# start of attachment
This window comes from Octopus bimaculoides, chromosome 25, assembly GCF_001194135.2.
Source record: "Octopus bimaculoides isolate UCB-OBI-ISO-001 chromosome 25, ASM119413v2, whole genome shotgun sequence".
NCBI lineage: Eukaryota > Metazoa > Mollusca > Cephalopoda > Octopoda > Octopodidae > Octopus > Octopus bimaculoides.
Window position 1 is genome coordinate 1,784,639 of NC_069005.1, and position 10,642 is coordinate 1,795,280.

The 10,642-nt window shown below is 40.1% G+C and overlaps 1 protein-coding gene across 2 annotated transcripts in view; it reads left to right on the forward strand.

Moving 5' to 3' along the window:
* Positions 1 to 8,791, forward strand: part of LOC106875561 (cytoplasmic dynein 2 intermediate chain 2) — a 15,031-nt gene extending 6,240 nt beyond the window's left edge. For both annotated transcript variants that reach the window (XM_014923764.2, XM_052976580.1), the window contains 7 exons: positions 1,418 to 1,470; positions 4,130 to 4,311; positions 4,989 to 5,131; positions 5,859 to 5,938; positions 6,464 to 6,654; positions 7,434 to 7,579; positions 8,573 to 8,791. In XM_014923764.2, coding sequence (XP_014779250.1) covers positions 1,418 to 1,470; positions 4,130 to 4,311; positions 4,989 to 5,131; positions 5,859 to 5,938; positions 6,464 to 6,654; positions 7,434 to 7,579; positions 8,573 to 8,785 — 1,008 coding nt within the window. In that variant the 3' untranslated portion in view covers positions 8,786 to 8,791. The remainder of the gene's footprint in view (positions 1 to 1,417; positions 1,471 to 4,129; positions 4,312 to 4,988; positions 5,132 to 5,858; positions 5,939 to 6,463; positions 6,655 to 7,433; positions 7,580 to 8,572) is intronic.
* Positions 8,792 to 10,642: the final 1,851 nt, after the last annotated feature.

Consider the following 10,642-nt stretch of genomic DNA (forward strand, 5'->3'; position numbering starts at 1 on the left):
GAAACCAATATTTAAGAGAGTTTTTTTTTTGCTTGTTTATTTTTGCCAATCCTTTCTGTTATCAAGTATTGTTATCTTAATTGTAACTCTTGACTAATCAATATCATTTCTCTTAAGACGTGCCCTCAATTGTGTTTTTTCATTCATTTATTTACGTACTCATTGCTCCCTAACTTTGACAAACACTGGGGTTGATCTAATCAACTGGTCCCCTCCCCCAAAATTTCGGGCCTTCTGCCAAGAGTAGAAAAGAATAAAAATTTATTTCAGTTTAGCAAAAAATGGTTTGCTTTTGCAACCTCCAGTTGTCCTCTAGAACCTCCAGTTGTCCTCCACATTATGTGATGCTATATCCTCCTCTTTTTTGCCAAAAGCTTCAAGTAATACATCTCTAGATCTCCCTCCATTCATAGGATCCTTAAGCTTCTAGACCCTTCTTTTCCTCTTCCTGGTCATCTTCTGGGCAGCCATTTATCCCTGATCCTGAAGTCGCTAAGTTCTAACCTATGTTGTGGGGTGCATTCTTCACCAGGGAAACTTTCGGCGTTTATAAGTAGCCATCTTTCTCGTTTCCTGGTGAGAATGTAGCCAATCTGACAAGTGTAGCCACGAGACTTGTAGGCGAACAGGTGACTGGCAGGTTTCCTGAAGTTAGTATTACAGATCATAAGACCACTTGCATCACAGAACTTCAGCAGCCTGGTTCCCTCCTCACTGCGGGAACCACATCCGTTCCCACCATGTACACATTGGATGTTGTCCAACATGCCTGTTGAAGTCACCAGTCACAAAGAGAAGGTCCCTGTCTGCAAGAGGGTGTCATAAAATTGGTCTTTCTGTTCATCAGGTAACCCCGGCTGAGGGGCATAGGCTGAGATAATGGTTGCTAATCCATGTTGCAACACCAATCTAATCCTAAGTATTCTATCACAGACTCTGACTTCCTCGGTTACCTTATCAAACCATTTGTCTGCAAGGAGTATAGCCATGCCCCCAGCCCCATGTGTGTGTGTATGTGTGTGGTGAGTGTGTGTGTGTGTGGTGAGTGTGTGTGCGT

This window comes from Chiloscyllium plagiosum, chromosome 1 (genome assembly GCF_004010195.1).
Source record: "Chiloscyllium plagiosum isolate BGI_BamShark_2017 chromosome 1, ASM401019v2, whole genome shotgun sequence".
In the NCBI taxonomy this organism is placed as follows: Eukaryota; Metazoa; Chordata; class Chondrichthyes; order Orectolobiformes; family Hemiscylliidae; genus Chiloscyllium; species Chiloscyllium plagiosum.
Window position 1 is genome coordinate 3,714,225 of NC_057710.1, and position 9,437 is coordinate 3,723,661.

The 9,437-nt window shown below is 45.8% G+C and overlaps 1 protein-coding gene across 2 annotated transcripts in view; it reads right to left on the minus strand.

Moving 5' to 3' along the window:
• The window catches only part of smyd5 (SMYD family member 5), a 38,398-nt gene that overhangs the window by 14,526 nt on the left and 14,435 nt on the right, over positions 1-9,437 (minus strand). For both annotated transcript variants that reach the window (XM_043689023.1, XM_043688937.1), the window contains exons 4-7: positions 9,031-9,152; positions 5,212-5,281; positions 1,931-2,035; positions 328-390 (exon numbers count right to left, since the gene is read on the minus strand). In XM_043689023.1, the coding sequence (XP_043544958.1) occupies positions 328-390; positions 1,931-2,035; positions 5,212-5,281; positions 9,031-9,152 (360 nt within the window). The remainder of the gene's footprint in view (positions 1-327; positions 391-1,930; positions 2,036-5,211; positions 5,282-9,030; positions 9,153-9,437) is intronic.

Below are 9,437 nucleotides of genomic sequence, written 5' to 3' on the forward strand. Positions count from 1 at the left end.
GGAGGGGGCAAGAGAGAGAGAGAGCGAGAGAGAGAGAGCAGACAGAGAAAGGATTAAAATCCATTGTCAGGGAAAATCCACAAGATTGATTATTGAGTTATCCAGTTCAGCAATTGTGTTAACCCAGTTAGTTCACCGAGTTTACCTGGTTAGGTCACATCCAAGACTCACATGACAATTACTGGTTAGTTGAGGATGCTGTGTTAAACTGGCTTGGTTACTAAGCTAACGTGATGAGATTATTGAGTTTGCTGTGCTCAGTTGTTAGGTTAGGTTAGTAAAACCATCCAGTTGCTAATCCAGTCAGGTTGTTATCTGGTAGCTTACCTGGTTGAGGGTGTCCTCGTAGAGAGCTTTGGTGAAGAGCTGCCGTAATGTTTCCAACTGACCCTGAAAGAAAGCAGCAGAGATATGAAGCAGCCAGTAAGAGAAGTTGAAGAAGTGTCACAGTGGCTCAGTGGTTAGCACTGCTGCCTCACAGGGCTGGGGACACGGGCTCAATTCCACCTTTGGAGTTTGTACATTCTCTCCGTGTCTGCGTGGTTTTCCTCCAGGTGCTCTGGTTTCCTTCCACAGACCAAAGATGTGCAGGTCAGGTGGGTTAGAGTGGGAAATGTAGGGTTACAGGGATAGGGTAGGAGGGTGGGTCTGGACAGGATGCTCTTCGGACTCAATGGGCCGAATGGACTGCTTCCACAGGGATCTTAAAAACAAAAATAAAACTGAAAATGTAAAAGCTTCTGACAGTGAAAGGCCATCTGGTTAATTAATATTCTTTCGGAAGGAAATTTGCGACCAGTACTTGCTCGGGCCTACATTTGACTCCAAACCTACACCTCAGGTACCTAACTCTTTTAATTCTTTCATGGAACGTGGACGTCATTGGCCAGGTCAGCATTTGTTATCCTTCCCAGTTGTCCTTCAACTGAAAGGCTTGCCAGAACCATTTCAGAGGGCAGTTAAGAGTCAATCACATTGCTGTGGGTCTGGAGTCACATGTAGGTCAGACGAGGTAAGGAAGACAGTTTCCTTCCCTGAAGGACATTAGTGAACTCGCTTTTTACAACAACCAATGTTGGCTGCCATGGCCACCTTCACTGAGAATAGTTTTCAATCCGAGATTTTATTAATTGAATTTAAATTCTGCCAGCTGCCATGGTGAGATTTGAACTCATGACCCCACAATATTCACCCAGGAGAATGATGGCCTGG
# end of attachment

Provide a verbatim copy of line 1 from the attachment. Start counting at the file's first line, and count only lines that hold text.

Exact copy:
This window comes from Octopus bimaculoides, chromosome 25, assembly GCF_001194135.2.